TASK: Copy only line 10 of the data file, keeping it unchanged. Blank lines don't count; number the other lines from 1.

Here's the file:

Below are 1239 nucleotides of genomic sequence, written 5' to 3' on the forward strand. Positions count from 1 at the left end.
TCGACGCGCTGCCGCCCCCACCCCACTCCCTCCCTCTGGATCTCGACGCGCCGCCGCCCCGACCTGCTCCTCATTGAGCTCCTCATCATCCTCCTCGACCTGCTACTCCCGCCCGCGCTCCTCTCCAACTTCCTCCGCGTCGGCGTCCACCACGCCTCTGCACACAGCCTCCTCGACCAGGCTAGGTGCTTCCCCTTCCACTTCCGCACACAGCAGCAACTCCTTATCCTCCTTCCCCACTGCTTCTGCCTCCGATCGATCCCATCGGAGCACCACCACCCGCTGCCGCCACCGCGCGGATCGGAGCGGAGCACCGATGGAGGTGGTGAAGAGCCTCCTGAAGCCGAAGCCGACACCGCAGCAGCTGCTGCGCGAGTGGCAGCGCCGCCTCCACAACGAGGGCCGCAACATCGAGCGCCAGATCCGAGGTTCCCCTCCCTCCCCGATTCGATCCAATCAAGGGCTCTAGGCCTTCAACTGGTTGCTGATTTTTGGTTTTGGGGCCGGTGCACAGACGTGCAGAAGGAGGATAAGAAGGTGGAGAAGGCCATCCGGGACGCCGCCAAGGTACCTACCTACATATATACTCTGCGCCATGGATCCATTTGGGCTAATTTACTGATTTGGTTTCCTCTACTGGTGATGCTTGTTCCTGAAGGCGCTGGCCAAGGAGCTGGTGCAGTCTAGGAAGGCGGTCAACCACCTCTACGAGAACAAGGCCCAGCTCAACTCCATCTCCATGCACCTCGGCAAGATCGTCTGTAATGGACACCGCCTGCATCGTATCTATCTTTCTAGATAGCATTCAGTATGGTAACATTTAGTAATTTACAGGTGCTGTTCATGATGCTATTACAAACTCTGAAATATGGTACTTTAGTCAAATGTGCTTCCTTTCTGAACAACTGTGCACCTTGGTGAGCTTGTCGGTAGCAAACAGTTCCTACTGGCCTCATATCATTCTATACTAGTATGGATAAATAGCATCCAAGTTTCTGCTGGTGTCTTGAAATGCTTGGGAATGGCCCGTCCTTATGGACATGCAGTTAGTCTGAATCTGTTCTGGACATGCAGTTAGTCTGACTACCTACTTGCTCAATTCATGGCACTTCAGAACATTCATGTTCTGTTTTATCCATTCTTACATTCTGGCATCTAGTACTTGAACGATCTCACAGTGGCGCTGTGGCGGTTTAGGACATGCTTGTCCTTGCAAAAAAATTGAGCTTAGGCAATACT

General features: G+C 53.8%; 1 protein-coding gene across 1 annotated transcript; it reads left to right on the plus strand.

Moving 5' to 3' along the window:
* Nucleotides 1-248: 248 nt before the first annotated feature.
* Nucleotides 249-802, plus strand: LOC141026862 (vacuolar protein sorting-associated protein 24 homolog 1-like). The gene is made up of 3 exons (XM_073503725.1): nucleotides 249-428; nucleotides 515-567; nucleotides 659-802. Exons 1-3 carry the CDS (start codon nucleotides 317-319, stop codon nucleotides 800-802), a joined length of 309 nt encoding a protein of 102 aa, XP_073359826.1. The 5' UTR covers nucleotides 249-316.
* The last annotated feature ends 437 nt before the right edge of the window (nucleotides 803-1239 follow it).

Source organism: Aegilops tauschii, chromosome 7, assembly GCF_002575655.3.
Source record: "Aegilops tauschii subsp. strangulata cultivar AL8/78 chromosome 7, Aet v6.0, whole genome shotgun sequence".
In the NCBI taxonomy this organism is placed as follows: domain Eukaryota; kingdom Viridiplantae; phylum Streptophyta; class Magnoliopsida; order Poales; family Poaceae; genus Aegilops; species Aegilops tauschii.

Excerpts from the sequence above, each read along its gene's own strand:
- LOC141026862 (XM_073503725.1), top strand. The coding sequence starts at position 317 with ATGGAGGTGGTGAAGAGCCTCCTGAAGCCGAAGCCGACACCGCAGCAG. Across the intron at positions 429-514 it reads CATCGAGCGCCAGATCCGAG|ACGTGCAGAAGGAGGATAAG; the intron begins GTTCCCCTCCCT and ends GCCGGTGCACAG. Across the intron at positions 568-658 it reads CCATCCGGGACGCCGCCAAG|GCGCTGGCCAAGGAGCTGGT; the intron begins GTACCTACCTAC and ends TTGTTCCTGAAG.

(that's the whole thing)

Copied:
In the NCBI taxonomy this organism is placed as follows: domain Eukaryota; kingdom Viridiplantae; phylum Streptophyta; class Magnoliopsida; order Poales; family Poaceae; genus Aegilops; species Aegilops tauschii.